Love it or hate it you'll never forget it and, there can be no doubt, some people will love Haddon House Farm. However, we can not include ourselves in this category as we found the entire experience overwhelmingly weird. Upon arrival we were greeted by Marylin, the kooky Canadian owner, who confused me greatly by asking, "how should I call you?" Not that this question is difficult to understand but it did set the tone for the next three days; that being strange. Whilst being escorted to the Monet room (so called because of the outrageous decor; all things Monet) my girlfriend was frightened and somewhat disturbed by the stuffed owls in the entrance hall. I, too, am not a big fan of walking amongst dead animals. The hall was also decorated with bark, dried flower arrangements and children with no faces: Creepy!
The Monet lived up to expectations. Not a single surface (wall, ceiling or floor) was without a Monet or Marylinesque "feature". It was the latter that disturbed us the most: A bust that looked like a child who had been punched in the face; seagull shaped toilet roll holder; poems, written by Marylin, that explained, using too much detail, how to use the Saniflow system; postcards, everywhere, explaining how you should behave; more owls on the windows; guests poetry in a notebook which ranged in quality from poor to downright bizarre; and a guidebook that was more of a guide to Marylin than a guide to Bakewell.
We think we need to explain the guidebook a little further. Firstly, the restaurant reviews. These were mainly of restaurants that Marylin didn't like except for one, Piedaniels, that she loves overwhelmingly and rated it 9.9/10 losing marks only for lack of visual colour. Visual colour? Secondly, the guide to Marylin. Do we really need to know that she is from Toronto, where her great-grandfather owned a shop; that she likes flying, with Bill (more on him later) in a microlight; that she occasionally lives within a mile of film stars; that she does local archeology courses? Or would we prefer to have knowledge of things to do in Bakewell?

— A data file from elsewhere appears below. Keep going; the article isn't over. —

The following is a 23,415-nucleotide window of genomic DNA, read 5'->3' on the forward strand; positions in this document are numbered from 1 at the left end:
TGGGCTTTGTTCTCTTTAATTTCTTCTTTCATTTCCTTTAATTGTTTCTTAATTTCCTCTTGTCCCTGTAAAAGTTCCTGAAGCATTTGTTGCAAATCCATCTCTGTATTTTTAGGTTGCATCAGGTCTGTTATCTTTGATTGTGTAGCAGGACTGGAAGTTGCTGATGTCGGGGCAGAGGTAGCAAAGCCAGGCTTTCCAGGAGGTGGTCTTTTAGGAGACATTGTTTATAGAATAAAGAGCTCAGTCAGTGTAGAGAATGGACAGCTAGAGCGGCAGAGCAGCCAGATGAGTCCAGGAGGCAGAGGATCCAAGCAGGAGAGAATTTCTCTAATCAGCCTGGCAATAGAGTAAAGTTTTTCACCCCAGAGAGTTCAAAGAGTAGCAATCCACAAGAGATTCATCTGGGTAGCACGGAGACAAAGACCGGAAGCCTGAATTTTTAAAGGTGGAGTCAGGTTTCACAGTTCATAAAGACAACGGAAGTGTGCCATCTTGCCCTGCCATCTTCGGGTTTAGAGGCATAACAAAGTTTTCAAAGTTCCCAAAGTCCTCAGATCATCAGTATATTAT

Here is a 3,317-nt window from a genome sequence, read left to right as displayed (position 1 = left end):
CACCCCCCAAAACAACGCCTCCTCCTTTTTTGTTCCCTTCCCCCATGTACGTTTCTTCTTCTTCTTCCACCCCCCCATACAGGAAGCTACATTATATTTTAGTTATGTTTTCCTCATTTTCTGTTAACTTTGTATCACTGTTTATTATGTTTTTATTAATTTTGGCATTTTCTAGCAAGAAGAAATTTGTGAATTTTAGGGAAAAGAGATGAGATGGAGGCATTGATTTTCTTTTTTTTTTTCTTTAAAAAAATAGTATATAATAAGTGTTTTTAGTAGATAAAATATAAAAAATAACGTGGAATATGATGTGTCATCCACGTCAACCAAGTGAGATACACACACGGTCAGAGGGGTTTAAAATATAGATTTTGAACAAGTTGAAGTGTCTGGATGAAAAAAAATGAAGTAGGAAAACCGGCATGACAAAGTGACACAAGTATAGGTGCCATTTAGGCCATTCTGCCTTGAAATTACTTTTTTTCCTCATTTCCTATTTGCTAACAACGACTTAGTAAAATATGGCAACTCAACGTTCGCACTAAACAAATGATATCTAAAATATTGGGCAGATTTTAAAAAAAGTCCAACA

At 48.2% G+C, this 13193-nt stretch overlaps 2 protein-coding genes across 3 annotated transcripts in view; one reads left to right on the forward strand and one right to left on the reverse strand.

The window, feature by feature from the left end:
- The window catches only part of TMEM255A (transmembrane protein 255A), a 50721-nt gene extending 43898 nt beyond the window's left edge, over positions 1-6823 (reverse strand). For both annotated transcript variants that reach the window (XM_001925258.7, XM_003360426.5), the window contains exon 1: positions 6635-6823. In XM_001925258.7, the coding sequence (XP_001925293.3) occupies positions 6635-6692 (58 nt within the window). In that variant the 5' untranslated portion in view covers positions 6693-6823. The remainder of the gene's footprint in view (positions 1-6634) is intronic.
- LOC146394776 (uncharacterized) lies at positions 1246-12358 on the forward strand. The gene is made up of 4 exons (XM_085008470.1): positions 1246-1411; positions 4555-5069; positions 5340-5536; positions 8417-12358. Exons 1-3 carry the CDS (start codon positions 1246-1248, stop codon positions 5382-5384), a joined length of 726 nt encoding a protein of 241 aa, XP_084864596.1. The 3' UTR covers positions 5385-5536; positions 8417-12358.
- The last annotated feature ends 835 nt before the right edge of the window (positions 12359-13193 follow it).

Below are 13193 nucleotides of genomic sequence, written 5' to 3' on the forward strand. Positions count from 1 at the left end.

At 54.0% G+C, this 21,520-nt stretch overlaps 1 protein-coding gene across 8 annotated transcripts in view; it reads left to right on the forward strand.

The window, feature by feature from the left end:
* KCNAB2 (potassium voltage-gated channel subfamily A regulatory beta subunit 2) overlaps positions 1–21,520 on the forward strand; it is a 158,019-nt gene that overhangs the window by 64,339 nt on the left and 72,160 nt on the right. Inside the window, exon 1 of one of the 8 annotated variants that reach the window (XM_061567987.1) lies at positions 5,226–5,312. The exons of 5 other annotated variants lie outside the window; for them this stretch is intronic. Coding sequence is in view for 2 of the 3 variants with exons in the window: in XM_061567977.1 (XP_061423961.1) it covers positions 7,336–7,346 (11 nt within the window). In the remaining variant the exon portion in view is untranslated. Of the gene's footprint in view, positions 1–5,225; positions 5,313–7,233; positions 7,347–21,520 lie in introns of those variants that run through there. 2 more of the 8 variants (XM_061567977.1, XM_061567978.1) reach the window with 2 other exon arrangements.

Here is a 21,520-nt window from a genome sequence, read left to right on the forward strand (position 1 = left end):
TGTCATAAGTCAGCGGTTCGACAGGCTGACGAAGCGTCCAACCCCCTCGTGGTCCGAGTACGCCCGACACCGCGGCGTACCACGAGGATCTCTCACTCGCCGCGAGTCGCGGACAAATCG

One final thing about the room: The bathroom. The saniflow system can create some terrible smells and is very, very loud when in operation. Also, it was never explained to us that the bathroom was without shower. We took it for granted, when we called up, that it would be a bath AND a shower.
Onto breakfast, It is a good thing, no doubt, that guests are allowed to choose when they have their breakfast. However, upon arrival one is greeted by a single table which you have to share with all the other guests who have chosen to eat at the same time as you. Even if you are tired you really have no choice but to join the conversation, even if it is with people who are a bit dull and if it is basically a rehash of what you have read in the guide book (which it is). Also, Marylin cooks in front of you so she is an eternal presence; she likes nothing more than to talk about herself although, occasionally, she will also tell you of things she has read in the Daily Telegraph. During these infernal monologues she finds time to order Bill, her husband, around. Poor Bill, I rather liked him.
So, summing up, it is quite expensive (they charge £25 for an hour in the hot tub; the tub being our main reason for choosing the farm); it is bizarre; and worst of all, Marylin did not laugh at my jokes.
- Also Known As:
- Haddon House Farm Bed And Breakfast
- Haddon House Farm Hotel Bakewell
- Haddon House Farm B & B Bakewell, Peak District National Park